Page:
Harold Camping (1921-present) is an American Christian radio broadcaster, author and evangelist. Since 1958, he has served as president of Family Radio, a California-based radio station group that broadcasts to more than 150 markets in the United States. In October 2011, he retired from active broadcasting following a stroke, but still maintains a role at Family Radio. Camping is notable for issuing multiple failed predictions of dates for the End Times, which temporarily gained him a global following and millions of dollars of donations.
Camping predicted that Jesus Christ would return to Earth on May 21, 2011, whereupon the righteous would fly up to heaven, and that there would follow five months of fire, brimstone and plagues on Earth, with millions of people dying each day, culminating on October 21, 2011, with the final destruction of the world. He had previously predicted that Judgment Day would occur on or about September 6, 1994.
His prediction for May 21, 2011, was widely reported, in part because of a large-scale publicity campaign by Family Radio, and it prompted rebuttals from both atheist and Christian organizations. After May 21 passed without the predicted incidents, Camping said he believed that a "spiritual" judgment had occurred on that date, and that the physical Rapture would occur on October 21, 2011, simultaneously with the final destruction of the universe by God.
Except for one press appearance on May 23, 2011, Camping largely avoided press interviews after May 21, particularly after he suffered a stroke in June 2011. October 21, 2011, passed without the predicted apocalypse, leading to comments that Camping's ministry would collapse after the false prophecy.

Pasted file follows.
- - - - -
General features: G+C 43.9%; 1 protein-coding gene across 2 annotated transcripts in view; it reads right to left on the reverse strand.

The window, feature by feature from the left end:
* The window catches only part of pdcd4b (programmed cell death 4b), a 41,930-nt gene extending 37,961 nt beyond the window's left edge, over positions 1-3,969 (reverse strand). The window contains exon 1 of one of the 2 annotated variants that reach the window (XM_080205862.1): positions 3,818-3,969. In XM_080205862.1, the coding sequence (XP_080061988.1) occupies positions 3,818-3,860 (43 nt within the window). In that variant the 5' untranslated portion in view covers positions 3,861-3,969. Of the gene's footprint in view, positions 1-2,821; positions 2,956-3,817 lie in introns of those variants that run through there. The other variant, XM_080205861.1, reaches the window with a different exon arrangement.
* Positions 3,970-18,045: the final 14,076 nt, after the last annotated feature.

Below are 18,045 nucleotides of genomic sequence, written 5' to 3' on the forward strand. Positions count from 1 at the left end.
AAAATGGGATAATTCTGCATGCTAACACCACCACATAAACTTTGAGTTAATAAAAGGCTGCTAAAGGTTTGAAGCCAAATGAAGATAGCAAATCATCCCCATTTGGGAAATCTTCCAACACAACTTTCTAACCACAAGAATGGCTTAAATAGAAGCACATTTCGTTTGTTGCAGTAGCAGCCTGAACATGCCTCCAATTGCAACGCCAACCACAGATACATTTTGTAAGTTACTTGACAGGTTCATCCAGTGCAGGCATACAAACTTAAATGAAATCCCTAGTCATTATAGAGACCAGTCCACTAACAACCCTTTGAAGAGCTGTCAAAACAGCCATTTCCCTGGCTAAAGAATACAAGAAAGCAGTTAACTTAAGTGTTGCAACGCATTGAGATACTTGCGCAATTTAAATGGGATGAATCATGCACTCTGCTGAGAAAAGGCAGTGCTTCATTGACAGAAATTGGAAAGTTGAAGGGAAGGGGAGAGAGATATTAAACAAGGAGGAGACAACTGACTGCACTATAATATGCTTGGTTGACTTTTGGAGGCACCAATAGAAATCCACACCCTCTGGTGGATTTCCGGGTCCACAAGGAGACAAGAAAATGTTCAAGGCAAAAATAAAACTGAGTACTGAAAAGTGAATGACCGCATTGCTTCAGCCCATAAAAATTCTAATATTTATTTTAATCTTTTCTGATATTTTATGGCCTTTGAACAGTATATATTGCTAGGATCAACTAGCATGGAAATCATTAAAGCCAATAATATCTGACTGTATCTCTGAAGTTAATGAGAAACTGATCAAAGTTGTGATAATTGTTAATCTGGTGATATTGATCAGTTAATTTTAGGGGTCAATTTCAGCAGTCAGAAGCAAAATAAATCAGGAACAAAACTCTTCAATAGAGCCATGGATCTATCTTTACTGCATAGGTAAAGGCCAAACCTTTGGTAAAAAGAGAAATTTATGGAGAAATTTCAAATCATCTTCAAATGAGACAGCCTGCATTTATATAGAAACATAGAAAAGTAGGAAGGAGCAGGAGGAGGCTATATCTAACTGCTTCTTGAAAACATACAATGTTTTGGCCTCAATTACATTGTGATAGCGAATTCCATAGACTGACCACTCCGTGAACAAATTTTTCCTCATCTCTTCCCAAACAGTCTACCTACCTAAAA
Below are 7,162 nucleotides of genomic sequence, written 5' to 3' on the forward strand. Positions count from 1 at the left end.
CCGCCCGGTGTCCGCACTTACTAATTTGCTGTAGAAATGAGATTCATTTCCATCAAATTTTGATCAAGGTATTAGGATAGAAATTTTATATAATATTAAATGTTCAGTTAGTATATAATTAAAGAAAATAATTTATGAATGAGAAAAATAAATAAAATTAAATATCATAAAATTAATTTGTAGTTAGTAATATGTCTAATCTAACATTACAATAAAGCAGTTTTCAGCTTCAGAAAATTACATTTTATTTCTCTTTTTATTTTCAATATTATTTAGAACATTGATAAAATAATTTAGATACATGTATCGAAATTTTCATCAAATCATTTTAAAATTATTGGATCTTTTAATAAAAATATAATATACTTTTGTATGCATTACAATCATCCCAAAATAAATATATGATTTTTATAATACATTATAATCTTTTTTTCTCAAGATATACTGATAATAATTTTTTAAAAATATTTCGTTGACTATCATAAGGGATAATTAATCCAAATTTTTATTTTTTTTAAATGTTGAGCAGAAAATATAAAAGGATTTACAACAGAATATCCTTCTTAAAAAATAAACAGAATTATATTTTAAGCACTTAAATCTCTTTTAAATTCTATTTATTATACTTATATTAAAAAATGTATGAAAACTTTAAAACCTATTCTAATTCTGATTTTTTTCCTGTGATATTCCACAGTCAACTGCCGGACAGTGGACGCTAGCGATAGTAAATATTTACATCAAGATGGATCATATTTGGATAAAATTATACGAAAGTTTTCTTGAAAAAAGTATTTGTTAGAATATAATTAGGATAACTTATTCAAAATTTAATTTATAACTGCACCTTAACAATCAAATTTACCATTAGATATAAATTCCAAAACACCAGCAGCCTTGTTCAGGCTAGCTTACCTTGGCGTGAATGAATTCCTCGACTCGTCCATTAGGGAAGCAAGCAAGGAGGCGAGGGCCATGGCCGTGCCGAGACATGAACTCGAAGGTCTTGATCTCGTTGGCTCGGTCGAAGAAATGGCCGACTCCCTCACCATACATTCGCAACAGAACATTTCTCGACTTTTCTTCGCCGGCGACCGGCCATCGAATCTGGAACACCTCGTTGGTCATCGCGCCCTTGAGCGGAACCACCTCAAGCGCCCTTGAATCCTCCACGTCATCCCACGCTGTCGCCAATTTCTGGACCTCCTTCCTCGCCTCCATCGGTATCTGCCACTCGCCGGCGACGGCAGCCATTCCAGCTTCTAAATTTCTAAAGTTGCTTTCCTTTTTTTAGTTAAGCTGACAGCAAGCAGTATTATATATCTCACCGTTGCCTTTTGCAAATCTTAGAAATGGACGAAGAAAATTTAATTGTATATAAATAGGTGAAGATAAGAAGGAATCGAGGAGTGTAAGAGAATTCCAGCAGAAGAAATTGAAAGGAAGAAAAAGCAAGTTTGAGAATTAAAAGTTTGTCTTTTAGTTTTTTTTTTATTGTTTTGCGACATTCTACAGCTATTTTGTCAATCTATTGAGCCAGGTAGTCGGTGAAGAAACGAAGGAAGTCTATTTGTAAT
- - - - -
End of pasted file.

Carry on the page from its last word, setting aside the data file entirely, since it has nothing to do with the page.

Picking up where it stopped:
Camping was reported to have retired from his position at Family Radio on October 16, 2011, only days before his last predicted date for the end of the world. However, his daughter later clarified that he had not retired outright, but was maintaining a role at Family Radio while working from home.
Camping admitted in a private interview that he no longer believed that anybody could know the time of the Rapture or the end of the world, in stark contrast to his previously staunch position on the subject. In March 2012, he stated that his attempt to predict a date was "sinful", and that his critics had been right in emphasizing the words of Matthew 24:36: "of that day and hour knoweth no man".
He added that he was now searching the Bible "even more fervently...not to find dates, but to be more faithful in [his] understanding." Since the failure of Camping's prophecies, Family Radio has suffered from a significant loss of assets, staff and revenue.